The construction part wasn't actually that complicated! I think planning and stain took more time than the actual assembly and cutting. Samantha wanted a haphazard stack of crates, so the first thing we did was measure the rough outlines for how much wall space she wanted to use up, and then sketch out the crate arrangement she was looking for. Then I went back to the measurements and figured out a size for each crate.
Initially, we planned to make the entire crate out of 1x3 lumber. When I cut and laid out the first crate, though, we very quickly realized that the shelves would not be deep enough to safely display wide items, like mason jars. We ended up using 1x4s as the crate frame instead.
I cut and sanded all the boards right away. I had already decided on the length and height of each crate, so all I had to do was cut two 1x4s and three or four 1x3s (depending on the final width of the crate) to the crate's length. I calculated the length of the shorter 1x4s by subtracting the thickness of two boards from the desired width of the crate.
Next, I assembled the frame of each crate. To do this, I clamped one of the short boards to one of the long boards, then nailed in through the long board's side.
Repeat on the other end of the long board
Isn't the nail gun sweet? My lovely and thoughtful wife gave it to me for my birthday. The entire week before my birthday, she kept me from starting this project because she knew I would want to use the new gun to assemble these crates :)
I should have used shorter (1-1/4"?) nails to do this ... but the nail gun came with a box of 2" nails, and I didn't want to run out to the store. As a result, I had several nails deflect and pop out of the side, and I had to pull them out and re-shoot.
To square up the assembly when fastening the second side, I set my clamps at a bit of an angle (you can't see the other clamp, but it is angled in the opposite direction). By loosening and tightening these, I was able to change the alignment of the box until it was perfectly square, at which point I drove in a pair of nails.
And now that the box is pinned in place, go back and drive in a few more nails for good measure (and because the new nail gun was fun).
Now that the frame is done, you can add the slats to the back. Depending on the width of the box and the spacing you want between the slats, the number may vary - I decided to use a consistent slat spacing for all the crates. Find the center of the crate frame, then line it up with either the center of a slat or the center of a space. The picture below is marked for the center of a slat.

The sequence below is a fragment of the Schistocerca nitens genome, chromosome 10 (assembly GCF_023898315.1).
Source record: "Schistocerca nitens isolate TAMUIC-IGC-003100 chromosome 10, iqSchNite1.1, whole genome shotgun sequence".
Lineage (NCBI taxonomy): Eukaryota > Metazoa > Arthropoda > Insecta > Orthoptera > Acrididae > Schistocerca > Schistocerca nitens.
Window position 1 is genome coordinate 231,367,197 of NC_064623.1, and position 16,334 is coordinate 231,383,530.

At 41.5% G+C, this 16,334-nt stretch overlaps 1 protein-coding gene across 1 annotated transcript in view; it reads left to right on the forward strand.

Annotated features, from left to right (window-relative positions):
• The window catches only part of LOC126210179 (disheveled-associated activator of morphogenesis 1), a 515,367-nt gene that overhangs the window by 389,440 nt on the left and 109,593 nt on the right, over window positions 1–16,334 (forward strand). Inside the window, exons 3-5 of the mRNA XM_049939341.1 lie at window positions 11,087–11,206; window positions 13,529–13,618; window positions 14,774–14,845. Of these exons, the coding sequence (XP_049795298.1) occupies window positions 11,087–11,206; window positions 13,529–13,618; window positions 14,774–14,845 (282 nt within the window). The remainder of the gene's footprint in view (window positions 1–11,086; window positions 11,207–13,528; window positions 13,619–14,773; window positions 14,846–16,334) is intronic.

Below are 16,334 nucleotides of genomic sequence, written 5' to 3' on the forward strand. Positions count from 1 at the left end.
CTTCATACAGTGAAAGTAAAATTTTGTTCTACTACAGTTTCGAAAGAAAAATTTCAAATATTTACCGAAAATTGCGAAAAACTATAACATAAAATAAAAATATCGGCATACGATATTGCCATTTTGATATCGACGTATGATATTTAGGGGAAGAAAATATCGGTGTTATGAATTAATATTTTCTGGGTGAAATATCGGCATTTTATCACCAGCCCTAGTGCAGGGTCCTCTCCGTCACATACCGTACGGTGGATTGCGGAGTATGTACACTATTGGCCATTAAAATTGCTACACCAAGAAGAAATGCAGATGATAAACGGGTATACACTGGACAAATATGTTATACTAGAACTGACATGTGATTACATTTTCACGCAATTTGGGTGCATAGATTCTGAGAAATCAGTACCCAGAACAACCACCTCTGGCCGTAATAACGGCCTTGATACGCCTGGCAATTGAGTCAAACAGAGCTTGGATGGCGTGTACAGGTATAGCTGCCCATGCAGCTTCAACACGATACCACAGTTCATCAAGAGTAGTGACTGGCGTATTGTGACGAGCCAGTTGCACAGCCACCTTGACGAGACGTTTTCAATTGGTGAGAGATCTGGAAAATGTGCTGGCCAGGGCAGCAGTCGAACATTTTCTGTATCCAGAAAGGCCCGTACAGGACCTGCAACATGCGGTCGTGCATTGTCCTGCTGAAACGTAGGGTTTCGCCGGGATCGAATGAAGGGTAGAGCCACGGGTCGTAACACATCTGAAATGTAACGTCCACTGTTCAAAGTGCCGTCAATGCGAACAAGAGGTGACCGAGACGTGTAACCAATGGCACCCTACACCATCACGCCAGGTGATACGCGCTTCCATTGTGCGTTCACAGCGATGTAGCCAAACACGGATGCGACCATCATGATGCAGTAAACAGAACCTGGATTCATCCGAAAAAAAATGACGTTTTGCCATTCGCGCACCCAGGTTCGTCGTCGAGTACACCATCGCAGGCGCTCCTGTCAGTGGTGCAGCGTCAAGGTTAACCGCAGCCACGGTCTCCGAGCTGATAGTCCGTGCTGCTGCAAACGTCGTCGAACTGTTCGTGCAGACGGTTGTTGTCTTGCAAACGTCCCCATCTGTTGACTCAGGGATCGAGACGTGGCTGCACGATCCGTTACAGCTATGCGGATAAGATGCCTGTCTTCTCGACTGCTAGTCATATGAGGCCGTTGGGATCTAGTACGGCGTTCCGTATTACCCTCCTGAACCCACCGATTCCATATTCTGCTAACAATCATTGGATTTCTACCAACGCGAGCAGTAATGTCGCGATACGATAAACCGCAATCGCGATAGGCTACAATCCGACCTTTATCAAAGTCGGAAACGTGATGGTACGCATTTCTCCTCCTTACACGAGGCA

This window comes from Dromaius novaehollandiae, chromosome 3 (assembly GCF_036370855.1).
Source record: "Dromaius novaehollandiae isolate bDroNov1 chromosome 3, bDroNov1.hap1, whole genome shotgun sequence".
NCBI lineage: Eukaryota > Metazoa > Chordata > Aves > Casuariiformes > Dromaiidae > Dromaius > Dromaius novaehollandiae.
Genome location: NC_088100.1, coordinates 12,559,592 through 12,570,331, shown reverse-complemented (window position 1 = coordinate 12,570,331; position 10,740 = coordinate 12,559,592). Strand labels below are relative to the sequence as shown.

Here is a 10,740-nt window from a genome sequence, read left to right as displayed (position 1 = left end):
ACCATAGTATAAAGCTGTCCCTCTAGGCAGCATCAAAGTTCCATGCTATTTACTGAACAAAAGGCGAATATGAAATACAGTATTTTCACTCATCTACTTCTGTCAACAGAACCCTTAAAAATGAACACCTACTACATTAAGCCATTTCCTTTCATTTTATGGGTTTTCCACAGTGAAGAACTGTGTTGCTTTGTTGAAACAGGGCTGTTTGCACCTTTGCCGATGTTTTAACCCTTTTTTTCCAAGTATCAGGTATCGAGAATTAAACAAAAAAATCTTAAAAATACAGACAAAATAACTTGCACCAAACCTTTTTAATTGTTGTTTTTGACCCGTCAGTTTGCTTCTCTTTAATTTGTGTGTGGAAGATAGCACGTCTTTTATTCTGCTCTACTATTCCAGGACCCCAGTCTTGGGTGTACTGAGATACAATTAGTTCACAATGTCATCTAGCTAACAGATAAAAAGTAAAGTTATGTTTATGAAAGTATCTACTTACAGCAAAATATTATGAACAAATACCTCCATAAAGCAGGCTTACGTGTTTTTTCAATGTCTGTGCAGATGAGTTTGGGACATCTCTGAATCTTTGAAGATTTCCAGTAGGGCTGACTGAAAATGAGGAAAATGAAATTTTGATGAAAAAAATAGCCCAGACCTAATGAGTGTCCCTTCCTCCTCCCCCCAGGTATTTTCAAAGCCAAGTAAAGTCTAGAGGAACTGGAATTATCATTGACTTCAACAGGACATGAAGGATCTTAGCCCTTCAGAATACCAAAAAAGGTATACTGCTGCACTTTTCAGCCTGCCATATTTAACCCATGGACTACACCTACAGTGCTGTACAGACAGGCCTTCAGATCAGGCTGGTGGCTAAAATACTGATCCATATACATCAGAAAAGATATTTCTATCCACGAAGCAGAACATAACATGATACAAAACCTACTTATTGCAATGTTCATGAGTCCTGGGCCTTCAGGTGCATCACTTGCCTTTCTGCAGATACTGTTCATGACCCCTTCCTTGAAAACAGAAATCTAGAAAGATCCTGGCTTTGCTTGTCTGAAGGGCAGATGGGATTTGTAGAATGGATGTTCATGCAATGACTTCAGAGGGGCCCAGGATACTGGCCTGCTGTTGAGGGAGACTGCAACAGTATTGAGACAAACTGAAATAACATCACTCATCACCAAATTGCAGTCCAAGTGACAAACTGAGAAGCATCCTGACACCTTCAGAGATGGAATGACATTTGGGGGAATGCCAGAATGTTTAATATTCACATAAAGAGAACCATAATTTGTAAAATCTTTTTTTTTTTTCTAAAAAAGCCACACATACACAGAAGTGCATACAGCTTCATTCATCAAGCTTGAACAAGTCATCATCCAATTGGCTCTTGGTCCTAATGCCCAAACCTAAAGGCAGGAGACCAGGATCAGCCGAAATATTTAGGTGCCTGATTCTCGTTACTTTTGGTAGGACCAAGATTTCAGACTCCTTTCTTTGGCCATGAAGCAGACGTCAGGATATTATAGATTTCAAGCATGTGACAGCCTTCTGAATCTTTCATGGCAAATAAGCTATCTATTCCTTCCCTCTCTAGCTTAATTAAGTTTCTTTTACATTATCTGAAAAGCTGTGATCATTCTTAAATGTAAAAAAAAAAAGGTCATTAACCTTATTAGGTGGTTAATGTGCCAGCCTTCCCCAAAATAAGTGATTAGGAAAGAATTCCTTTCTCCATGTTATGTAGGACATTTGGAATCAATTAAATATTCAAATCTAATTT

Nail the center slat(s) in place, then use spacer blocks to lay out the next slats.
On the first side, only put one nail in each slat. Once you've finished nailing the slats into the second end, you can come back and put in a few more nails. Doing it this way will make it easier to adjust the spacing on the second end.
You can see the deflected nails I mentioned earlier: extract these with pliers / hammer and re-shoot.
Doing it this way will almost guarantee that the edge of the slat will not line up with the edge of the frame. If it falls short of the edge but is still close, I left it like that. If it was sticking out past the edge like in the picture above, I ran it through the table saw with the blade just a fraction of an inch higher than the slat and with the fence positioned to cut just on the outside of the frame.
Here are some shots of the crates being arranged into their final configuration!
To finish off the crates, I used two coats of Minwax Special Walnut (to match the pallet frame already in that room). That gallon of stain is the same one I bought all the way back during the Farmhouse Table build.
After staining, I wiped on a coat of Arm-R-Seal polyurethane. This is how I get rid of old socks - put on a disposable glove, slip my hand inside the sock, and use the sock as a rag to wipe on the finish.
To hang them on the wall, I found the studs and screwed straight through the back slats into the wall. Definitely pre-drill the screw holes here - if you drive the screw straight through, you will probably cause a split or two and damage the finish. Then all you need to do is add decorations!
Nail gun (or just hammer & nails)
Drill (to mount to the wall)
1x3 slats - 36" (7), 32" (3), 22" (3), 18" (3), 40" (4)
1x4 top/bottom pairs - 40", 36" (x2), 32", 22, 18"
1x4 side pairs - 12", 10" (x2), 9", 8" (x2) - subtract the width of your top piece x2 from the initial length of the side piece, so that the with of the bottom piece, length of the side piece, and width of the top piece equal the measurement given here.
My House, My Home